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WordPress Bids Farewell to PHP 4 and MySQL 4

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July 25th, 2010
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WordPress, WordPress News

After five years of dedicated support, WordPress will be leaving PHP 4 and MySQL 4 behind for the far more current and secure PHP 5 and MySQL 5. WordPress 3.2, planned to launch during the first half of 2011, will be the first release to require PHP 5.2 or higher and MySQL 5.0.15 or higher.

The change really comes as no surprise. Both PHP 5 and MySQL 5 are far more secure than their predecessors and they are actively developed. How long has it been since an update was made to PHP 4 and MySQL 4? The final version of PHP 4 was released during August of 2008, followed by the final version of MySQL 4 on December of 2008. Both PHP 4 and MySQL 4 have been discontinued for almost two years.

The WordPress team is confident that the change in requirements will be relatively inconsequential. According to Mark Jaquith, “Only around 11 percent of WordPress installs are running on a PHP version below 5.2 [and] fewer than 6 percent of WordPress users are running MySQL 4.” Mr. Jaquith adds that most users running a PHP version less than 5.2 belong to hosting providers which actually support PHP 5.2 or higher. These users may have the ability to enabled PHP 5 via their hosting provider’s control panel or request to be moved to a server with PHP 5.2 or higher and MySQL 5.0.15 or higher.

Arguably, some hosting providers still swear by PHP 4 and MySQL 4, but considering that both Drupal and Joomla will sport similar requirements later this year, many will be forced to finally offer PHP 5 and MySQL 5. If your hosting provider insists on forcing you to use a PHP and MYSQL version that has been discontinued for almost two years, consider the cliché “there are many fish in the sea” and find a new hosting provider.

Hot on the heels of this announcement is the new Health Check plugin which will immediately confirm your server’s WordPress 3.2 compliance upon activation. The plugin will be receiving several additional features in the near future, but for now it should provide peace of mind for most of you regarding the impending change in WordPress’ requirements.

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  1. quicoto (39 comments.) says:

    Some people says Automattic is nuts to force the users upgrade their servers.

    I think it’s ok. Most of shared hostings already have PHP 5.2 and Mysql 5

  2. Kirk M (67 comments.) says:

    I have to commend WordPress for supporting PHP 4 and MySQL 4 for so long. Far longer than they had to in my opinion although I can understand why. People can be awful stubborn about upgrading anything even when something has been deprecated for nearly two years. I often help those who are having troubles with their WP installs but I finally had to draw the line for those are still running old versions who can’t understand why the newest versions of a plugin doesn’t work with their install and who still refuse to upgrade. I actually had someone contact me who was still running WP 2.1.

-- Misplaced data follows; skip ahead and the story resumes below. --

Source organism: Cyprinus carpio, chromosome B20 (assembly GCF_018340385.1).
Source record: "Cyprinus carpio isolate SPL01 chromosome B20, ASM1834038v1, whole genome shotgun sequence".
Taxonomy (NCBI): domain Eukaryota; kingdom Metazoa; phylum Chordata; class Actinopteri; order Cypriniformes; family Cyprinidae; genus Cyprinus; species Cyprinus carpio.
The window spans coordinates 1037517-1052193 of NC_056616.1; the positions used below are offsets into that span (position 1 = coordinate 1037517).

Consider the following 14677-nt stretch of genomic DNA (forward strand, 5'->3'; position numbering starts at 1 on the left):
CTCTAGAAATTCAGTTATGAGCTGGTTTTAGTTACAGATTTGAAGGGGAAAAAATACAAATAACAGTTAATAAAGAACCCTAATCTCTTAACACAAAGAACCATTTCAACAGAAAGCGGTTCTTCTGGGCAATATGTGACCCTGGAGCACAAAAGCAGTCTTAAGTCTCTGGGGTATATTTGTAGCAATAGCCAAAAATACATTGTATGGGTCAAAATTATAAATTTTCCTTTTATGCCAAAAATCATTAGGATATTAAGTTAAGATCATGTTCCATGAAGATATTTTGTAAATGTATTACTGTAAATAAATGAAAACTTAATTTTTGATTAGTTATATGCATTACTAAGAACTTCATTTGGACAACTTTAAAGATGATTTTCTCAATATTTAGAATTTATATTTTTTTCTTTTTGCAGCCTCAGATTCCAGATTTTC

Here’s to a new generation of state of the art WordPress.

  3. Costin Lucian (1 comments.) says:

    it’s about time wordpress moves on

  4. Andrew @ Blogging Guide (86 comments.) says:

    I agree with Costin. If the change is for the better, then move one…

  5. Skills2Earn (1 comments.) says:

    I think wordpress decision is great, and it wont have any damage as most of the people are already using php 5 and mysql 5.

  6. Robert Pendleton (3 comments.) says:

    It is a really revolution for WordPress. It seems this shift may impose leverage on WordPress users and Internet development. Most of developers are using PHP 5 and My SQL 5 as well.

  7. Sam @ Dressrail (1 comments.) says:

    My hosting provider has upgraded their PHP and MySQL versions on a constant basis, although this affects some parts of my code, the PHP communities around the web have always been there to sort the problem out, Will the upgrade affect older plugins that rely heavily on PHP4? I guess the authors of the plugins will have to answer that!!

  8. Dave Doolin (25 comments.) says:

    As a developer writing in mid-2011, I need the the capabilities of 5.3 to keep my skills current with what developers in competing languages and frameworks are using. Sure, I get that users don’t care, and it costs hosting companies money to upgrade, but not keeping up with current technology affects my paycheck. Now, according to Wikipedia, PHP 5.2 is two years old, and no longer supported. WP is in a great position to “encourage” the move to PHP 5.3.



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